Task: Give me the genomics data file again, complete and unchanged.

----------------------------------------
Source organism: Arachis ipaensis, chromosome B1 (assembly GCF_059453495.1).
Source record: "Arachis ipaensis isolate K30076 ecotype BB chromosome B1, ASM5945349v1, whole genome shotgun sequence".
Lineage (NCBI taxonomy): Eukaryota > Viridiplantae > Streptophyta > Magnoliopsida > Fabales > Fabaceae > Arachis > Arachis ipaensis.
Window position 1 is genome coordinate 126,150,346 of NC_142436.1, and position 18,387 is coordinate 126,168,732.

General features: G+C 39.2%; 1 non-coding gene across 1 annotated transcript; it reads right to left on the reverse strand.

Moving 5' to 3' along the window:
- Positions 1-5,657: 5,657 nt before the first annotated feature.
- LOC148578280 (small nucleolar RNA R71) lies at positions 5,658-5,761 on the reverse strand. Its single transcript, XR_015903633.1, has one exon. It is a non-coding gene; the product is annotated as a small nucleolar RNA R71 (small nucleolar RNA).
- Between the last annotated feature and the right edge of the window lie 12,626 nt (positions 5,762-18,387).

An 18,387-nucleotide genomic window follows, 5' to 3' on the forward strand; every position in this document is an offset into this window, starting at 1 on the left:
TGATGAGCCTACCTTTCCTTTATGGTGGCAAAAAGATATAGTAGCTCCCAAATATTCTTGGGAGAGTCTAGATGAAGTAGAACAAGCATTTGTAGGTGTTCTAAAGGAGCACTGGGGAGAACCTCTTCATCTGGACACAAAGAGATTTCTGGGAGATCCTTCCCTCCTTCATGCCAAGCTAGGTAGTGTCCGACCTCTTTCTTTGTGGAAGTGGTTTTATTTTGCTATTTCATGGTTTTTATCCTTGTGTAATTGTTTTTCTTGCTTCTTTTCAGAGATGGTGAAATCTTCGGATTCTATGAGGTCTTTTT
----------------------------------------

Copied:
Source organism: Arachis ipaensis, chromosome B1 (assembly GCF_059453495.1).
Source record: "Arachis ipaensis isolate K30076 ecotype BB chromosome B1, ASM5945349v1, whole genome shotgun sequence".
Lineage (NCBI taxonomy): Eukaryota > Viridiplantae > Streptophyta > Magnoliopsida > Fabales > Fabaceae > Arachis > Arachis ipaensis.
Window position 1 is genome coordinate 126,150,346 of NC_142436.1, and position 18,387 is coordinate 126,168,732.

General features: G+C 39.2%; 1 non-coding gene across 1 annotated transcript; it reads right to left on the reverse strand.

Moving 5' to 3' along the window:
- Positions 1-5,657: 5,657 nt before the first annotated feature.
- LOC148578280 (small nucleolar RNA R71) lies at positions 5,658-5,761 on the reverse strand. Its single transcript, XR_015903633.1, has one exon. It is a non-coding gene; the product is annotated as a small nucleolar RNA R71 (small nucleolar RNA).
- Between the last annotated feature and the right edge of the window lie 12,626 nt (positions 5,762-18,387).

An 18,387-nucleotide genomic window follows, 5' to 3' on the forward strand; every position in this document is an offset into this window, starting at 1 on the left:
TGATGAGCCTACCTTTCCTTTATGGTGGCAAAAAGATATAGTAGCTCCCAAATATTCTTGGGAGAGTCTAGATGAAGTAGAACAAGCATTTGTAGGTGTTCTAAAGGAGCACTGGGGAGAACCTCTTCATCTGGACACAAAGAGATTTCTGGGAGATCCTTCCCTCCTTCATGCCAAGCTAGGTAGTGTCCGACCTCTTTCTTTGTGGAAGTGGTTTTATTTTGCTATTTCATGGTTTTTATCCTTGTGTAATTGTTTTTCTTGCTTCTTTTCAGAGATGGTGAAATCTTCGGATTCTATGAGGTCTTTTT